An English-speaking university
15.06.2016
Returning to a favourite theme of mine, Teaching English as a Foreign Language, we recently had a meeting to discuss how to improve English Language Teaching at TSU. This was quite an emotional meeting owing to the varying opinions on how to improve our teachers' language/professional skills. Improvement is of course a laudable aim, but the subtext to this meeting came across as though many in the university were (rightly or wrongly) dissatisfied with our teachers' ability either in English per se or in teaching it as a subject. The overall impression created, however, was a lack of clarity as to what precisely is expected of us in addition to what we already do or what abilities we perhaps lack as practitioners.

We might accept that there might be some difficulties in a university where many of the English language teachers have either never been to an English-speaking or have spent maybe no more than a couples of weeks immersed in the language, though this can hardly be construed as being the fault of those teachers. Part of what was suggested at the meeting involved our teachers being tested in the language (with Cambridge, IELTS and TOEFL examinations variously being mentioned). At the start of the meeting the target audience was announced as amounting to 100 teachers of English across the university, only to be whittled down to a meagre 10 who might actually undergo testing. There was even an insinuation that it might be better to apply for exam entry early and get tested at TSU's expense lest the university later insist that everyone undergo testing and, yes, pay for it themselves...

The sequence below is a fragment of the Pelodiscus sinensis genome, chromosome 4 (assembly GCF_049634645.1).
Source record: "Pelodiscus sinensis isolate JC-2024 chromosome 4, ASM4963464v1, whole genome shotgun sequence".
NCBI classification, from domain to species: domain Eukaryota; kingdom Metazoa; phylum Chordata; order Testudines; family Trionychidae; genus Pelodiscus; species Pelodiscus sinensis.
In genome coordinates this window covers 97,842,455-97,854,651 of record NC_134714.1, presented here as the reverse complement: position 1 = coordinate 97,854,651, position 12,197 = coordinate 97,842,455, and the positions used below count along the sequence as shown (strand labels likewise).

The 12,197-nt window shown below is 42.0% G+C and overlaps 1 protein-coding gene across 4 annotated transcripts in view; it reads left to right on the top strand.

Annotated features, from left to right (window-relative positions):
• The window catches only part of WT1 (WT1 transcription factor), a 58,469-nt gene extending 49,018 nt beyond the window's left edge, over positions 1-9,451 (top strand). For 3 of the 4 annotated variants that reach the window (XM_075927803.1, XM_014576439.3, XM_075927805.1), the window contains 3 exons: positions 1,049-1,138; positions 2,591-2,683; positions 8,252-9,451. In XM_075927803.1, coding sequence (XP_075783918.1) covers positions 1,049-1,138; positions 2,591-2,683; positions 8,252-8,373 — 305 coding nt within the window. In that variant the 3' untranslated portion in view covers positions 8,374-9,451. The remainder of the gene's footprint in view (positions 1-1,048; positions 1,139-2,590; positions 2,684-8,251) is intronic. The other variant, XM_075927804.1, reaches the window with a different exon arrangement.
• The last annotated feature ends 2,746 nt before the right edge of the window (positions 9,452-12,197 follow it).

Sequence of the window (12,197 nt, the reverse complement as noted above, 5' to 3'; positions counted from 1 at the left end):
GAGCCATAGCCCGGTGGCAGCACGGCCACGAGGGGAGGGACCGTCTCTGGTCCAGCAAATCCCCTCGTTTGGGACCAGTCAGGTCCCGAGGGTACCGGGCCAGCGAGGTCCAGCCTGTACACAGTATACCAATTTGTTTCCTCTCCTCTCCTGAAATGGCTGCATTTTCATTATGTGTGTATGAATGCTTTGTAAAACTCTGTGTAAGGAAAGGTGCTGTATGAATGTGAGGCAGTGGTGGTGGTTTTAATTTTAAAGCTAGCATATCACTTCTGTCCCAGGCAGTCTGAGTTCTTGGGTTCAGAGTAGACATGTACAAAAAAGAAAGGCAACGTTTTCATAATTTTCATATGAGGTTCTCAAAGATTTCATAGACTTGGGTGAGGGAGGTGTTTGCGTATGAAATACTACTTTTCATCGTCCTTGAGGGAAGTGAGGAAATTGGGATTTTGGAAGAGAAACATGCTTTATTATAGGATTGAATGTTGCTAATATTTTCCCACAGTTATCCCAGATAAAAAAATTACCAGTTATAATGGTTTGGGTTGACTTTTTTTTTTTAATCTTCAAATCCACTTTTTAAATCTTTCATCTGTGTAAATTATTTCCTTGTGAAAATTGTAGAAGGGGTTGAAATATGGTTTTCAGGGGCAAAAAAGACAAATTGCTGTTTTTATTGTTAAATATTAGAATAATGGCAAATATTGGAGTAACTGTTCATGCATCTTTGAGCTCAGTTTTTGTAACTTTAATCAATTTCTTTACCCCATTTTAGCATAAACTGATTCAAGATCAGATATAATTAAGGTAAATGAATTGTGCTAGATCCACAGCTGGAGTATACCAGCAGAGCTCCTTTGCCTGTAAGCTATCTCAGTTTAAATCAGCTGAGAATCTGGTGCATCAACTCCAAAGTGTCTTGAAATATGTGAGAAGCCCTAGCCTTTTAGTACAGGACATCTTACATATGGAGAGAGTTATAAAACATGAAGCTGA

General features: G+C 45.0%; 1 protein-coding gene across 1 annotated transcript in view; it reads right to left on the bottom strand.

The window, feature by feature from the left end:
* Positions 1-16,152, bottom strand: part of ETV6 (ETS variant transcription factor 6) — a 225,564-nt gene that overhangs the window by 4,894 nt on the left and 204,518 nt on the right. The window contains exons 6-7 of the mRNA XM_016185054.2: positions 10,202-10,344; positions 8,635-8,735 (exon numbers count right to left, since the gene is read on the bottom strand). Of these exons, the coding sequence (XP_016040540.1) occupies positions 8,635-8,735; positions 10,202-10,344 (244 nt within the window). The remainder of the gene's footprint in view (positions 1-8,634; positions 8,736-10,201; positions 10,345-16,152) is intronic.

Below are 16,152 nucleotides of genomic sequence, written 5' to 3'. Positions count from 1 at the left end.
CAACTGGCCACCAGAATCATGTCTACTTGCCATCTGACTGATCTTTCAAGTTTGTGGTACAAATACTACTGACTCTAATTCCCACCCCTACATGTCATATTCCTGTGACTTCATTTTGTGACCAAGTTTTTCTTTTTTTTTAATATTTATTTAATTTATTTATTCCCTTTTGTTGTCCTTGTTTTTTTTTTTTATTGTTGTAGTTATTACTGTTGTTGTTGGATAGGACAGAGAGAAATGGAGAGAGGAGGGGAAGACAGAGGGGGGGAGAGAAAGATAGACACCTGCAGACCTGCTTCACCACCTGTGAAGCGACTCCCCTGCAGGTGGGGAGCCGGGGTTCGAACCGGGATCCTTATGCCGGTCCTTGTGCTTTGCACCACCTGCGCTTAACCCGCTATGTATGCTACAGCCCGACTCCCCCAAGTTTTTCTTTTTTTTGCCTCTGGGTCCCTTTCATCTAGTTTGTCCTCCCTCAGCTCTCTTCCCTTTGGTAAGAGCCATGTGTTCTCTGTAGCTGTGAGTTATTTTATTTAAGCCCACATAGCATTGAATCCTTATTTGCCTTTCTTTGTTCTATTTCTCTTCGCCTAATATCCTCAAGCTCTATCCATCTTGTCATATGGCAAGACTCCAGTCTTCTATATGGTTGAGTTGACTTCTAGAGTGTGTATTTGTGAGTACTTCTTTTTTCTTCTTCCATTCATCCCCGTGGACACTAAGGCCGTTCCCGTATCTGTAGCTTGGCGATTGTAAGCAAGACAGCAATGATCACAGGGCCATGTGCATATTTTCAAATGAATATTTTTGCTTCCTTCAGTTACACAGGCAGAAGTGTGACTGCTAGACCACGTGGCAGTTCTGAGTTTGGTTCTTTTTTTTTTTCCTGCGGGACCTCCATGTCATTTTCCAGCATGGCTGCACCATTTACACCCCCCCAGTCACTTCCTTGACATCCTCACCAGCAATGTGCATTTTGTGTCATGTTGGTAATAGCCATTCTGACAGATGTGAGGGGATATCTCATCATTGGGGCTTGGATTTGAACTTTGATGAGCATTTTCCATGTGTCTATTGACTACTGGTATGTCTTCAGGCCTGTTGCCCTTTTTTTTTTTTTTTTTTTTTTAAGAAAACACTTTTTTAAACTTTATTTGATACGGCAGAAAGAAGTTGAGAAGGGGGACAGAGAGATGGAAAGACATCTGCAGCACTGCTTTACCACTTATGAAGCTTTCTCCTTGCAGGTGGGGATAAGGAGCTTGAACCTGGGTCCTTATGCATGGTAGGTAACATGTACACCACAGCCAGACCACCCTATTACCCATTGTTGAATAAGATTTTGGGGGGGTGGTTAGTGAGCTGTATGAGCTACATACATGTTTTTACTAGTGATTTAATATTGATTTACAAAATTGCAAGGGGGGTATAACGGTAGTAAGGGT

Evidently a more systematic approach is needed. Obviously for reforms to be embraced they need to involve much more consultation with those on the lower rungs of the ladder. Perhaps a better start would be not testing, but training. Sadly the emphasis was given to an envisaged "end result" rather than the process, despite the mention of more palatable endeavours such as mentoring, mutual class observation, etc. Are our teachers being cowed into anticipating forceful reforms or is it an overexaggeration of their imagination? Only time will tell. In the meantime I continue to offer my twice-weekly seminars for those very few colleagues who exhibit a desire to attend...